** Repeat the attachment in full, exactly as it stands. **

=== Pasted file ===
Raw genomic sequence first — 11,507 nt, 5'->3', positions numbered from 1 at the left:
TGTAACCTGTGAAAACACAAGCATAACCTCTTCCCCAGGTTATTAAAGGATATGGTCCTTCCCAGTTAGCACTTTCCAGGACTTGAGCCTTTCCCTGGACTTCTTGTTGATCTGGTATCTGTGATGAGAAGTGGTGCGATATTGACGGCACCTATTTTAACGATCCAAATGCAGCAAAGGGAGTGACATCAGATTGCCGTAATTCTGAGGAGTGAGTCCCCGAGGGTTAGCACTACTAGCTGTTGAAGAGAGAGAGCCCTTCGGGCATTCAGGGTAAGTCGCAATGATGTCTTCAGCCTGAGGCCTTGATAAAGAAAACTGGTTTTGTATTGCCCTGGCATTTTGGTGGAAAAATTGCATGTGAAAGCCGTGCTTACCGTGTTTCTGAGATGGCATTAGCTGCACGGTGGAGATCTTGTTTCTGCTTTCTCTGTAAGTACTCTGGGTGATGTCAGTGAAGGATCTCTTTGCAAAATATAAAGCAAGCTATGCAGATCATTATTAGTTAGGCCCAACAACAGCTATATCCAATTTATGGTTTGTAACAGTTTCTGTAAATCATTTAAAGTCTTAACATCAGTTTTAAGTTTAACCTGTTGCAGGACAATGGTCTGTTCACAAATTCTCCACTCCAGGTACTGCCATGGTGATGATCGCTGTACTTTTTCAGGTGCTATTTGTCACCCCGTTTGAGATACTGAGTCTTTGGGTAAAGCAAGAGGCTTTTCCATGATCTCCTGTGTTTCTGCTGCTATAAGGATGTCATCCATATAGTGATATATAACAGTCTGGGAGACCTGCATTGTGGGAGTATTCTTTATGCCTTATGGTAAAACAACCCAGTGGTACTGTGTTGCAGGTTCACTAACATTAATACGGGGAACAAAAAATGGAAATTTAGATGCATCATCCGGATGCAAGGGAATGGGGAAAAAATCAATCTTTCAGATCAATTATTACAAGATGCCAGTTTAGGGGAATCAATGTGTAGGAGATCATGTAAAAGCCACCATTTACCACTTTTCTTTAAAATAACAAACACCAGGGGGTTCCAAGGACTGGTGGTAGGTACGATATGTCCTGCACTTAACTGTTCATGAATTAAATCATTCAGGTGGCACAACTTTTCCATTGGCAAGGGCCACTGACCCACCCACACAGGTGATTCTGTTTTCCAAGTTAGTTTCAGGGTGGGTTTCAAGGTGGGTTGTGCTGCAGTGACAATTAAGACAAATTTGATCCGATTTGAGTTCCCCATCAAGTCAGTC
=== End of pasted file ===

Raw genomic sequence first — 11,507 nt, 5'->3', positions numbered from 1 at the left:
TGTAACCTGTGAAAACACAAGCATAACCTCTTCCCCAGGTTATTAAAGGATATGGTCCTTCCCAGTTAGCACTTTCCAGGACTTGAGCCTTTCCCTGGACTTCTTGTTGATCTGGTATCTGTGATGAGAAGTGGTGCGATATTGACGGCACCTATTTTAACGATCCAAATGCAGCAAAGGGAGTGACATCAGATTGCCGTAATTCTGAGGAGTGAGTCCCCGAGGGTTAGCACTACTAGCTGTTGAAGAGAGAGAGCCCTTCGGGCATTCAGGGTAAGTCGCAATGATGTCTTCAGCCTGAGGCCTTGATAAAGAAAACTGGTTTTGTATTGCCCTGGCATTTTGGTGGAAAAATTGCATGTGAAAGCCGTGCTTACCGTGTTTCTGAGATGGCATTAGCTGCACGGTGGAGATCTTGTTTCTGCTTTCTCTGTAAGTACTCTGGGTGATGTCAGTGAAGGATCTCTTTGCAAAATATAAAGCAAGCTATGCAGATCATTATTAGTTAGGCCCAACAACAGCTATATCCAATTTATGGTTTGTAACAGTTTCTGTAAATCATTTAAAGTCTTAACATCAGTTTTAAGTTTAACCTGTTGCAGGACAATGGTCTGTTCACAAATTCTCCACTCCAGGTACTGCCATGGTGATGATCGCTGTACTTTTTCAGGTGCTATTTGTCACCCCGTTTGAGATACTGAGTCTTTGGGTAAAGCAAGAGGCTTTTCCATGATCTCCTGTGTTTCTGCTGCTATAAGGATGTCATCCATATAGTGATATATAACAGTCTGGGAGACCTGCATTGTGGGAGTATTCTTTATGCCTTATGGTAAAACAACCCAGTGGTACTGTGTTGCAGGTTCACTAACATTAATACGGGGAACAAAAAATGGAAATTTAGATGCATCATCCGGATGCAAGGGAATGGGGAAAAAATCAATCTTTCAGATCAATTATTACAAGATGCCAGTTTAGGGGAATCAATGTGTAGGAGATCATGTAAAAGCCACCATTTACCACTTTTCTTTAAAATAACAAACACCAGGGGGTTCCAAGGACTGGTGGTAGGTACGATATGTCCTGCACTTAACTGTTCATGAATTAAATCATTCAGGTGGCACAACTTTTCCATTGGCAAGGGCCACTGACCCACCCACACAGGTGATTCTGTTTTCCAAGTTAGTTTCAGGGTGGGTTTCAAGGTGGGTTGTGCTGCAGTGACAATTAAGACAAATTTGATCCGATTTGAGTTCCCCATCAAGTCAGTC